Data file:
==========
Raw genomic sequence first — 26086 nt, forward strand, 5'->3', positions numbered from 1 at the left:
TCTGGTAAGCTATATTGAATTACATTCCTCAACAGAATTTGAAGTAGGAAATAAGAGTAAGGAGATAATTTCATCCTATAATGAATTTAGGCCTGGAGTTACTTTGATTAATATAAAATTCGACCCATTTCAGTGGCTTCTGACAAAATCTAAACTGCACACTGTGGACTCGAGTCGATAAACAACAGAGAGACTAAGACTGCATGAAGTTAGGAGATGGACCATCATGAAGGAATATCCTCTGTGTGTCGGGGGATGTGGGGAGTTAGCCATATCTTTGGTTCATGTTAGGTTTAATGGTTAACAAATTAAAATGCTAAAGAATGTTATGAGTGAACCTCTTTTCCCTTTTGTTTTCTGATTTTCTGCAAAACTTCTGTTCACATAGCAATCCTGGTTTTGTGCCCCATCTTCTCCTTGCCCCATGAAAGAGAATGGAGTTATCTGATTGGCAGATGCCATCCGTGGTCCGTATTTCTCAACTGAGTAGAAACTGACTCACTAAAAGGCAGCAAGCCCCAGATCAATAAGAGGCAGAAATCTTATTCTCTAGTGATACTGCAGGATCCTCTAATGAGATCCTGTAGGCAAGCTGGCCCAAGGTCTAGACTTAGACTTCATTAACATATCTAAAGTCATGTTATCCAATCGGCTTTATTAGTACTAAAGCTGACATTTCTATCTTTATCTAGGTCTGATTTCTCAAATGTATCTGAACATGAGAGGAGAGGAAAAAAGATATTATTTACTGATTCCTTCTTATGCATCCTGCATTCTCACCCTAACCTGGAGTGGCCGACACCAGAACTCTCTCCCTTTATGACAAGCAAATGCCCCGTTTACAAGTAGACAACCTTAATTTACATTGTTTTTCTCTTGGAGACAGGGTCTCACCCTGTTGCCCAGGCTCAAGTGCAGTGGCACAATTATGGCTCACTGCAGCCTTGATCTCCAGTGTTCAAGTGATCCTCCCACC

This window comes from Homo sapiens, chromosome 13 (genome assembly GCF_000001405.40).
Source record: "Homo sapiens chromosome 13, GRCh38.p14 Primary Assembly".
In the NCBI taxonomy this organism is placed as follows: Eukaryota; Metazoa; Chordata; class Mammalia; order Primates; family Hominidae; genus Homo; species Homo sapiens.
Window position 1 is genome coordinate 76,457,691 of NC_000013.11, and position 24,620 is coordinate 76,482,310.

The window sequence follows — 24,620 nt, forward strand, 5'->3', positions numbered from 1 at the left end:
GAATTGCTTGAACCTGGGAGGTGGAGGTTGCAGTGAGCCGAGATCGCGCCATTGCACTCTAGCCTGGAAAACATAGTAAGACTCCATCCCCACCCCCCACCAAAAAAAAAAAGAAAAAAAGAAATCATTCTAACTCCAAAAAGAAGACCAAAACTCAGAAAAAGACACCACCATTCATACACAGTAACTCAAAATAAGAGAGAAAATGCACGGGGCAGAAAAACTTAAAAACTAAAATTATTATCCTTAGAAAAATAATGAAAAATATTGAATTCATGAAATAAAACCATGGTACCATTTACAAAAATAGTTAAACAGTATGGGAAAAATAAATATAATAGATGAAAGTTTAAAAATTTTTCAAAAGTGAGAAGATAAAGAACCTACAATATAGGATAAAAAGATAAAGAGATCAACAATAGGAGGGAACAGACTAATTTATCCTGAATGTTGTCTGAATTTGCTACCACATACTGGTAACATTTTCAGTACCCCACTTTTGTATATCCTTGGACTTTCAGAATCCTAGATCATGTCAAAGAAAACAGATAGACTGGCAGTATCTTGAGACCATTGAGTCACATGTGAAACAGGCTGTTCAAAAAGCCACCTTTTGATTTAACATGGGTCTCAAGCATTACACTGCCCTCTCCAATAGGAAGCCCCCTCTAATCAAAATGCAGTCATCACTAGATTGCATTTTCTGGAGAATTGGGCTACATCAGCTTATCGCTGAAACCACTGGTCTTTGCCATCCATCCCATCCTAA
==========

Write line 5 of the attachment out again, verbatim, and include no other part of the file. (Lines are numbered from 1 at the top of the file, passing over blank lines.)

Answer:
In the NCBI taxonomy this organism is placed as follows: Eukaryota; Metazoa; Chordata; class Mammalia; order Primates; family Hominidae; genus Homo; species Homo sapiens.